pococurante

adjective

po·​co·​cu·​ran·​te ˈpō-kō-kyu̇-ˈran-tē How to pronounce pococurante (audio)
-ku̇-
pococurantism noun

Did you know?

The French writer Voltaire carefully named his characters in Candide (1759) to create allegories. He appended the prefix pan-, meaning "all," to "glōssa," the Greek word for "tongue," to name his optimistic tutor "Pangloss," a sobriquet suggesting glibness and talkativeness. Then there is the apathetic Venetian Senator Pococurante, whose name appropriately means "caring little" in Italian. Voltaire's characters did not go unnoticed by later writers. Laurence Sterne used "Pococurante" in part six of Tristram Shandy, published three years after Candide, to mean "a careless person," and Irish poet Thomas Moore first employed the word as an adjective when he described Dublin as a poco-curante place in his memoirs of 1815.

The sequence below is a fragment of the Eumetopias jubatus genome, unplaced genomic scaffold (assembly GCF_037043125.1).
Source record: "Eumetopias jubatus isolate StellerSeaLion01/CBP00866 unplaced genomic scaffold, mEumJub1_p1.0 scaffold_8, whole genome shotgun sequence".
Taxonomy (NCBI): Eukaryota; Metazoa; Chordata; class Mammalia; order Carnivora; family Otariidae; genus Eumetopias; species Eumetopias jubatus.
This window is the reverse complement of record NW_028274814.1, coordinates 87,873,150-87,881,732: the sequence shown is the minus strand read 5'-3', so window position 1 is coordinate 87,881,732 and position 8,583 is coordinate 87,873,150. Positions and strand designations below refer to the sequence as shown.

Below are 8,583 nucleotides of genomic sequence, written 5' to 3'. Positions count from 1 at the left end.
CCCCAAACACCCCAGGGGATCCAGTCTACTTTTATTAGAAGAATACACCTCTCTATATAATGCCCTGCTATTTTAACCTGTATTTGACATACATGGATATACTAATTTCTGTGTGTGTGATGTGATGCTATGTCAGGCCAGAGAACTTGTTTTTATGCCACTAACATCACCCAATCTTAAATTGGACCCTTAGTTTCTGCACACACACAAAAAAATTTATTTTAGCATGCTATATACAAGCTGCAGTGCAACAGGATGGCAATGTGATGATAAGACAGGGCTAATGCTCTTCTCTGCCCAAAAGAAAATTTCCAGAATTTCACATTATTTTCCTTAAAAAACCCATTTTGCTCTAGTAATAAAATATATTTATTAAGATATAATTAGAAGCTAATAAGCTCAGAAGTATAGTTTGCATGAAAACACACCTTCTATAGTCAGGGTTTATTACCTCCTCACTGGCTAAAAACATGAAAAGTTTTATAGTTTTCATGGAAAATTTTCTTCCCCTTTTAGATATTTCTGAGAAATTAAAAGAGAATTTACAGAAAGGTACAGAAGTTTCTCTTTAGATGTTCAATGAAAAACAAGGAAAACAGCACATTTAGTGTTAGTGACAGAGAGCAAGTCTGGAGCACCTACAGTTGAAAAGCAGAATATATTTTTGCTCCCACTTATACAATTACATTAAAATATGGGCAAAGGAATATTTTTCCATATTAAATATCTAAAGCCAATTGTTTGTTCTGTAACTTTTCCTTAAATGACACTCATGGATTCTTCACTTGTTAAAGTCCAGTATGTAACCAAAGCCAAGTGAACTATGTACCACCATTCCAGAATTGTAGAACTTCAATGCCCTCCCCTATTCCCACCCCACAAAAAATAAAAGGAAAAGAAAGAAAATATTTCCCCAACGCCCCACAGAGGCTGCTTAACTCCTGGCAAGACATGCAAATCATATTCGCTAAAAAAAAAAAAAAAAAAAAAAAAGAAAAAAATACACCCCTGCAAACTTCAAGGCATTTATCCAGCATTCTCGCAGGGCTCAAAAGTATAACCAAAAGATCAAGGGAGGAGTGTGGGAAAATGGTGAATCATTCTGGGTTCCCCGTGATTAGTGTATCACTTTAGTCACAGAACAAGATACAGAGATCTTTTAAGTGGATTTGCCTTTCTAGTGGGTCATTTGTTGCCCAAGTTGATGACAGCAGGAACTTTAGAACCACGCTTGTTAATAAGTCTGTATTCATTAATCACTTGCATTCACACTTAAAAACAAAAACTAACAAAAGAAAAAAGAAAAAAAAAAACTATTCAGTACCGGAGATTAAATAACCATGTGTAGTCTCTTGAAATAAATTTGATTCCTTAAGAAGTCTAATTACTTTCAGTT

Examples of pococurante in a Sentence

she has put up a strangely pococurante front throughout this whole ordeal

Word History

Etymology

Italian poco curante caring little

First Known Use

1815, in the meaning defined above

Time Traveler
The first known use of pococurante was in 1815

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Dictionary Entries Near pococurante

Cite this Entry

“Pococurante.” Merriam-Webster.com Dictionary, Merriam-Webster, https://www.merriam-webster.com/dictionary/pococurante. Accessed 15 Apr. 2024.

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